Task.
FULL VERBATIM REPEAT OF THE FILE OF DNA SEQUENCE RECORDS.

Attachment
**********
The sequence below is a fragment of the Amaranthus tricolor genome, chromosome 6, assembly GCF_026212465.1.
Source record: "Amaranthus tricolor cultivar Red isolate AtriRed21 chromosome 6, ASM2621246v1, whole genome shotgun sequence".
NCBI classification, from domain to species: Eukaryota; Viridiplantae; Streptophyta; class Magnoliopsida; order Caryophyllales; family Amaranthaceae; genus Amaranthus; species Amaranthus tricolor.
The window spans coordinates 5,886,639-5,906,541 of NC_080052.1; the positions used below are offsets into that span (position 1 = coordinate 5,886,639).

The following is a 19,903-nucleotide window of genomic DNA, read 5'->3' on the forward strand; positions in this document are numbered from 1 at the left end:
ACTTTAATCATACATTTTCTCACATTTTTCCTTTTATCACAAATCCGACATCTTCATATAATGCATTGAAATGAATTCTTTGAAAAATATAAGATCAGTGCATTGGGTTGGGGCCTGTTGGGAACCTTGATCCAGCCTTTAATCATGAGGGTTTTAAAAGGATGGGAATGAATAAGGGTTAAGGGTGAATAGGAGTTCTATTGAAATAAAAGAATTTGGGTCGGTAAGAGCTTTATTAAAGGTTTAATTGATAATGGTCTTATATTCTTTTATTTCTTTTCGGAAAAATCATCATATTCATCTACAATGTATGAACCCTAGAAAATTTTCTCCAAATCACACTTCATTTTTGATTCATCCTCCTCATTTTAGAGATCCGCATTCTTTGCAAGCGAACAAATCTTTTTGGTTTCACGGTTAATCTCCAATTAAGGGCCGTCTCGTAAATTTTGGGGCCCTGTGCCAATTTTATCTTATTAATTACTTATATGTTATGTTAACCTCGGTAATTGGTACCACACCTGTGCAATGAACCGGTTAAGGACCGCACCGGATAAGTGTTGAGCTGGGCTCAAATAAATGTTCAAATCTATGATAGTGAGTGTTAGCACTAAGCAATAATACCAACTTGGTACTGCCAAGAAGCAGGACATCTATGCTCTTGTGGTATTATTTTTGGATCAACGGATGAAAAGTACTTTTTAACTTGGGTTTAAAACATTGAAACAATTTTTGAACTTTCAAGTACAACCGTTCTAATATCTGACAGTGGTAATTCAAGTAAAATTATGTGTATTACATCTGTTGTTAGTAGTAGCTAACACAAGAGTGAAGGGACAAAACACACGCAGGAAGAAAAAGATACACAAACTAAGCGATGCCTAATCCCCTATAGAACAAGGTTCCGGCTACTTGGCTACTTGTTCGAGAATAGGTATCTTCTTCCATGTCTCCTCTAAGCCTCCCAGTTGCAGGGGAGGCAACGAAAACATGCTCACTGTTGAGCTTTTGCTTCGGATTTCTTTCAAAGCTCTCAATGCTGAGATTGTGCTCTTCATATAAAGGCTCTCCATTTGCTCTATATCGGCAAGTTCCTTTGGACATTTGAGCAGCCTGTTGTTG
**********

The sequence below is a fragment of the Amaranthus tricolor genome, chromosome 6, assembly GCF_026212465.1.
Source record: "Amaranthus tricolor cultivar Red isolate AtriRed21 chromosome 6, ASM2621246v1, whole genome shotgun sequence".
NCBI classification, from domain to species: Eukaryota; Viridiplantae; Streptophyta; class Magnoliopsida; order Caryophyllales; family Amaranthaceae; genus Amaranthus; species Amaranthus tricolor.
The window spans coordinates 5,886,639-5,906,541 of NC_080052.1; the positions used below are offsets into that span (position 1 = coordinate 5,886,639).

The following is a 19,903-nucleotide window of genomic DNA, read 5'->3' on the forward strand; positions in this document are numbered from 1 at the left end:
ACTTTAATCATACATTTTCTCACATTTTTCCTTTTATCACAAATCCGACATCTTCATATAATGCATTGAAATGAATTCTTTGAAAAATATAAGATCAGTGCATTGGGTTGGGGCCTGTTGGGAACCTTGATCCAGCCTTTAATCATGAGGGTTTTAAAAGGATGGGAATGAATAAGGGTTAAGGGTGAATAGGAGTTCTATTGAAATAAAAGAATTTGGGTCGGTAAGAGCTTTATTAAAGGTTTAATTGATAATGGTCTTATATTCTTTTATTTCTTTTCGGAAAAATCATCATATTCATCTACAATGTATGAACCCTAGAAAATTTTCTCCAAATCACACTTCATTTTTGATTCATCCTCCTCATTTTAGAGATCCGCATTCTTTGCAAGCGAACAAATCTTTTTGGTTTCACGGTTAATCTCCAATTAAGGGCCGTCTCGTAAATTTTGGGGCCCTGTGCCAATTTTATCTTATTAATTACTTATATGTTATGTTAACCTCGGTAATTGGTACCACACCTGTGCAATGAACCGGTTAAGGACCGCACCGGATAAGTGTTGAGCTGGGCTCAAATAAATGTTCAAATCTATGATAGTGAGTGTTAGCACTAAGCAATAATACCAACTTGGTACTGCCAAGAAGCAGGACATCTATGCTCTTGTGGTATTATTTTTGGATCAACGGATGAAAAGTACTTTTTAACTTGGGTTTAAAACATTGAAACAATTTTTGAACTTTCAAGTACAACCGTTCTAATATCTGACAGTGGTAATTCAAGTAAAATTATGTGTATTACATCTGTTGTTAGTAGTAGCTAACACAAGAGTGAAGGGACAAAACACACGCAGGAAGAAAAAGATACACAAACTAAGCGATGCCTAATCCCCTATAGAACAAGGTTCCGGCTACTTGGCTACTTGTTCGAGAATAGGTATCTTCTTCCATGTCTCCTCTAAGCCTCCCAGTTGCAGGGGAGGCAACGAAAACATGCTCACTGTTGAGCTTTTGCTTCGGATTTCTTTCAAAGCTCTCAATGCTGAGATTGTGCTCTTCATATAAAGGCTCTCCATTTGCTCTATATCGGCAAGTTCCTTTGGACATTTGAGCAGCCTGTTGTTG